How does the economy work?

And what does it have to do with the stock market?


Quick Shoutout: this post was inspired by Ray Dalio’s 30 minute video, How the Economic Machine Works. We’re just distilling his video into a 3-minute read (and infusing some classic Big Later flavors). 

The stock market is a loose proxy for the future health of the U.S. economy.

To understand why the market goes up and down in the short term but up and to the right in the long term, we have to take a look at how the economy works – exciting!!!

What is the economy?

The economy is the total of all the transactions between all the buyers and sellers in every market. Oh, and by the way, a “market” is just a physical or virtual place where people buy and sell stuff (usually we’re talking about goods, services, or financial assets... but trust me when I say there is a market for everything). 

Some of these transactions are made with money, more are made with credit, and credit just so happens to be the most important part of understanding our economy. 

Credit works like money, except that it has an additional cost – interest. This is not interest that you’re earning... it’s interest you’re paying. It is the cost of borrowing money (usually from a bank). Think of it as the premium you pay for early access to money you expect to have in the future. Because you want it now, you’ve gotta pay a lil’ extra for it. Fair enough.

We like credit because it lets us buy things we can’t afford upfront.

Every time you use credit to spend more than you can afford in the present, you are signing yourself up to spend less in the future. That’s not necessarily good or bad, it just kinda is. Credit is great when it helps borrowers buy things that make them more productive, however, it’s important to note that the literal millisecond credit is created, it becomes “debt.”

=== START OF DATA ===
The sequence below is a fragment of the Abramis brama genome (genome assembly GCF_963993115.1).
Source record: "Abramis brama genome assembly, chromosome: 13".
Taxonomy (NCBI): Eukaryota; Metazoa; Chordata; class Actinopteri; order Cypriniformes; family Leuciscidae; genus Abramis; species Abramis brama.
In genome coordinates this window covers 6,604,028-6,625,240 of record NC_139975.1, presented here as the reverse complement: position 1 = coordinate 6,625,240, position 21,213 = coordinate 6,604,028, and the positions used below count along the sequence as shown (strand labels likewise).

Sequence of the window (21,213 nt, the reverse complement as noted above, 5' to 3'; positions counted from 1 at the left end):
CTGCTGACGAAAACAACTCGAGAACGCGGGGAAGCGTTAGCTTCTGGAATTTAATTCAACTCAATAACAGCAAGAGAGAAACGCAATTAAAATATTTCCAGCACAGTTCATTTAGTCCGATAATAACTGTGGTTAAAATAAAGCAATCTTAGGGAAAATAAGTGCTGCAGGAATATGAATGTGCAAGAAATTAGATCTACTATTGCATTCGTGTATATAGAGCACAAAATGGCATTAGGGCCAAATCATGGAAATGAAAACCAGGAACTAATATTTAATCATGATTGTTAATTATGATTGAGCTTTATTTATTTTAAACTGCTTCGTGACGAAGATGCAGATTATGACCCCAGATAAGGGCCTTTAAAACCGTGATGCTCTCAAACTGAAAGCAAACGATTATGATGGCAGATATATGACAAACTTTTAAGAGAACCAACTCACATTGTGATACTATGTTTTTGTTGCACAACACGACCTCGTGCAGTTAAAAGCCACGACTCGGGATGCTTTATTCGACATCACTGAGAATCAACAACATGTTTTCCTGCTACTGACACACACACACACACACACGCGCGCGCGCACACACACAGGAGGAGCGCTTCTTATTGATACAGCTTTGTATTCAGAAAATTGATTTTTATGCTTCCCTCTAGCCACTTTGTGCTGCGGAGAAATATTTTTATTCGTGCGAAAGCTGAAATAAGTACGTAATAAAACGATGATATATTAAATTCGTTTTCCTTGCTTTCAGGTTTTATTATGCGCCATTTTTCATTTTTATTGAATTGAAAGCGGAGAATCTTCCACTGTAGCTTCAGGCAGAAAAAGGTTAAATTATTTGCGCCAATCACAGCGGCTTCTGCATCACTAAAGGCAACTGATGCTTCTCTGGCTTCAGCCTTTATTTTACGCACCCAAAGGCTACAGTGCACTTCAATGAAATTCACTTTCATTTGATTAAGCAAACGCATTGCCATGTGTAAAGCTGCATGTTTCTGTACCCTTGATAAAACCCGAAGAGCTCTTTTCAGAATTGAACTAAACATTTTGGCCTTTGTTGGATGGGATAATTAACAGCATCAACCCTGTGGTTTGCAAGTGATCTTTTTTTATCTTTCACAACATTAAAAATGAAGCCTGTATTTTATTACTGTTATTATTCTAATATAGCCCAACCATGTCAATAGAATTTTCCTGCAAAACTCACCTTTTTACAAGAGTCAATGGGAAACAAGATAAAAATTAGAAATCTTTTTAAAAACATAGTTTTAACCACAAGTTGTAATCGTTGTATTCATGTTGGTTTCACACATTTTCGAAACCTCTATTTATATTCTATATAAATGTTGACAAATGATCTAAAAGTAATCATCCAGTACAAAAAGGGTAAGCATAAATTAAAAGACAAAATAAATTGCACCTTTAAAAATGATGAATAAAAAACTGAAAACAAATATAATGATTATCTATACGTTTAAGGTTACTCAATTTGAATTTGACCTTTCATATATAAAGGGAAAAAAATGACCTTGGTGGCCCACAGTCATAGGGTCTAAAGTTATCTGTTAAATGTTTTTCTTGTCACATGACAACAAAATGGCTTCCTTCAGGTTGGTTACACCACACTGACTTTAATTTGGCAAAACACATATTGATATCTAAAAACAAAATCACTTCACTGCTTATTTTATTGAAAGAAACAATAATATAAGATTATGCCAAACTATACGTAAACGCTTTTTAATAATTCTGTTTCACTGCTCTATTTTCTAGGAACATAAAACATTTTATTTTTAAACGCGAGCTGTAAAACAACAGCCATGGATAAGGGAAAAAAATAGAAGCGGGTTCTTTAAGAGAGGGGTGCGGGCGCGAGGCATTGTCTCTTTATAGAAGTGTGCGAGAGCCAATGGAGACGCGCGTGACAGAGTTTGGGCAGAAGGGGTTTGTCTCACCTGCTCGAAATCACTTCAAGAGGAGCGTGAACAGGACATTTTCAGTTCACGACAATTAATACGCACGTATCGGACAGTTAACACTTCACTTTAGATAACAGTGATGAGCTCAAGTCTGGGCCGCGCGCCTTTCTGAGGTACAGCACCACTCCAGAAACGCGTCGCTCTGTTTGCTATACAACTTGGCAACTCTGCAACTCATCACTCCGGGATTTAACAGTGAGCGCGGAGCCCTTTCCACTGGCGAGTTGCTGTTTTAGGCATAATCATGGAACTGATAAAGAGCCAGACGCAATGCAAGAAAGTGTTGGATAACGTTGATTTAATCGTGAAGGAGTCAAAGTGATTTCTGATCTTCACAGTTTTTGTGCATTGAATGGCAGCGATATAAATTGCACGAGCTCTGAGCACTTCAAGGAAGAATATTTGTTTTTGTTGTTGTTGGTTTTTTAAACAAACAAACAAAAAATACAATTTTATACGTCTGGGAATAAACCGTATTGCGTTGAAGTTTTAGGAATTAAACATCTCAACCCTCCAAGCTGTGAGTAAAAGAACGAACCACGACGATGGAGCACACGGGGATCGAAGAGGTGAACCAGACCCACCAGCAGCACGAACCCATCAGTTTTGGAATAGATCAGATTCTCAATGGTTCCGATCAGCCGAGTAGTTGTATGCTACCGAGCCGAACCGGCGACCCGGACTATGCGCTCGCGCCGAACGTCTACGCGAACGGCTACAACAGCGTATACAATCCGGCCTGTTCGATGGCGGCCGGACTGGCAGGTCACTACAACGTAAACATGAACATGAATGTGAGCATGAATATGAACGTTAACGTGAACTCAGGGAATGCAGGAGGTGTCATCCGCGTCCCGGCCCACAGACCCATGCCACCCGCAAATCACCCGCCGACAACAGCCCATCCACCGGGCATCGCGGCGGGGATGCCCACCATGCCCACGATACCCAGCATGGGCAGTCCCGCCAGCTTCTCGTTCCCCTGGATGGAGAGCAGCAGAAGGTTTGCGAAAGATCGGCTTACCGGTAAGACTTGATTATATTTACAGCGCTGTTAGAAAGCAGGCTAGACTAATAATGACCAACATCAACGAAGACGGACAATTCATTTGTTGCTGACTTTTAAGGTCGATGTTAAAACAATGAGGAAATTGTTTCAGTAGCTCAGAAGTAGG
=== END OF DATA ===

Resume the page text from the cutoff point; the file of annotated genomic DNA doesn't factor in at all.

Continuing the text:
Take this fun and not-at-all-dated example…

A wheat farmer buys a tractor with credit to produce more of that sweet-ass wheat. Does he have to pay back the debt plus interest? Yes, but that shiny new steel beast should help produce more crops with less effort. That means he can be more productive, make more money, afford to pay off the debt, and then still have some leftover (hopefully)

When credit helps you become more productive, your income rises. When your income rises, you spend more on other people’s shit (our farmer is now spending his excess cash on a flashy pair of white-washed overalls at the town store). When you spend more on other people’s shit, their income rises, and the cycle continues upwards, creating a thriving, breathing, sexy-eyes-making, happy economy. 

Ah, if only it were so simple... 

There’s a phenomenon that occurs when incomes and spending are growing faster than the production of the goods: prices rise. 

Economists and balloon aficionados call this “inflation.”

Inflation isn’t a bad thing per se 

But it can blow up out of control — producing disastrous effects (google Weimar Republic inflation” if you want to feel better about how you’re currently using wheelbarrows).